If you have seen my post about the Calis Beach market, you know that it’s big bad elder brother, the Tuesday Fethiye Market is something that you won’t be able to get away from during your time in the resort. The Tuesday that we went exploring the Fethiye market, the mercury had reached a boiling 38°C and we were getting right royally roasted, even during the short walk from the bus stop into the “tent city” that the market is.
The market was abuzz with activity as we stepped into it. We would have gone but five steps when I noticed a movement out of the corner of my eye and the very next second a hawker, who I could swear wasn’t there two seconds ago, jumped out of the shadows and nearly grabbed the missus. She then launched into a sales patter in broken english about how her dodgy looking astrological beads were world famous and that we must buy one each for love, wealth and relationships in life. We tried to thank her politely and move on but the woman was on a mission that day. After five minutes of saying no to her and not making her very happy about it, and edging slowly towards the next stall, we got ready to do a runner. All of a sudden the hawker stopped, looked over our shoulder, beamed out a big smile – showcasing teeth that clearly hadn’t seen a dentist in years, and vanished behind us. Curious, we turned around to see what’s happening and she had already latched on to an elderly couple that were clearly as shocked as we were a few minutes ago.
We moved on quickly lest she changed her mind. Few more stalls passed us by. Some of the freshest fruits and vegetables I’ve ever seen. I bought some dates and the missus bought some cherries and honey roasted nuts. She was going on about buying a leather handbag (“you know baby, the reeaallyy original ones from Turkey!”), but the Indian genes in me would have none of it. Too many fake Chinese made “original Parker pens” in my childhood have made me very cynical indeed. We had a look at a bunch of clearly fake leather hand bags before I convinced her to purchase one from a sale back in the UK. I spent the next ten minutes distracting her from the eager leather goods shopkeepers we suddenly seemed to be attracting, while trying to calculate the quickest route out of the place.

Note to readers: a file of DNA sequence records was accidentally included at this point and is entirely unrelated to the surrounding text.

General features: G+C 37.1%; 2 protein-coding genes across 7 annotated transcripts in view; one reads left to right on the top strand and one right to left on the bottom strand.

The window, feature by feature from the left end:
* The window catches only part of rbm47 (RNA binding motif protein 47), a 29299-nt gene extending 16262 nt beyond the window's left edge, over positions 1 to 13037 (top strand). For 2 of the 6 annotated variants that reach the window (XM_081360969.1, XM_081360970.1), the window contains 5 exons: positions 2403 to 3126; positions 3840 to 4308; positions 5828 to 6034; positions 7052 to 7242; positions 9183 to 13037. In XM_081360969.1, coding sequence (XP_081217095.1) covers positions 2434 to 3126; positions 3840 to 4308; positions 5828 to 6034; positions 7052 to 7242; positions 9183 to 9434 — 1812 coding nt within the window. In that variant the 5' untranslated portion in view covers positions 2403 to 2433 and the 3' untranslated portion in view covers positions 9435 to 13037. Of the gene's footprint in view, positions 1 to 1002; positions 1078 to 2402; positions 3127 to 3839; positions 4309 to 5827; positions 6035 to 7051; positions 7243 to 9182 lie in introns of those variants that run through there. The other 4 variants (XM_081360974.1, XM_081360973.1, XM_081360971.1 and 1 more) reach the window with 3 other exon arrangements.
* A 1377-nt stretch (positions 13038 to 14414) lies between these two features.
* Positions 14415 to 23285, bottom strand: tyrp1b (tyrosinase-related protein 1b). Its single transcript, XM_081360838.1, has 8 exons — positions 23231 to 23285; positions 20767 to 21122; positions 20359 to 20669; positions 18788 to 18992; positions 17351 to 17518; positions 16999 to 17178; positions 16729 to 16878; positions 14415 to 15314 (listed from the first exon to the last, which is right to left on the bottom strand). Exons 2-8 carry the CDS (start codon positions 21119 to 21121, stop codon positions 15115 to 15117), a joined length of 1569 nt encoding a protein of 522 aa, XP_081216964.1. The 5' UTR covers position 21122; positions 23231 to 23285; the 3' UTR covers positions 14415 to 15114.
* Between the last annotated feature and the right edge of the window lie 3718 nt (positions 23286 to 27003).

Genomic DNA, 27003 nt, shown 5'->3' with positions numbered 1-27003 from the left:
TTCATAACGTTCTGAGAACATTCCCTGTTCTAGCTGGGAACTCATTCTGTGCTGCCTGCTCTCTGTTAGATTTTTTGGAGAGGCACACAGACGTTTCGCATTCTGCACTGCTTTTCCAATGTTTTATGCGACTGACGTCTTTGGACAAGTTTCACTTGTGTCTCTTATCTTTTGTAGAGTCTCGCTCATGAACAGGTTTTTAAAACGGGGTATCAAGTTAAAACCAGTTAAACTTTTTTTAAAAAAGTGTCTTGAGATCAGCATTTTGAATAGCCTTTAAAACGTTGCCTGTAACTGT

Another interesting aspect of Turkish shop life is that of offering free tea to a prospective customer. The idea is to make one feel obliged to buy something from the shop. I can be ruthlessly shameless when I want to be and some of those shopkeepers who wouldn’t take no for an answer when forcibly offering us tea, pretty much regretted it afterwards. A half hour long chat about the local culture and places to see, about families and friends, plenty of tea and no purchase at the end of it. Serve them right to feign friendliness
All in all, it is an experience worth having. However, it does take some amount of social intelligence to make the most of the situations that present themselves there and I can see many folks getting flustered and disillusioned by the experience. Don’t worry, treat it like a game, take nothing seriously and remember that you are there to have fun! That’s what the locals do.
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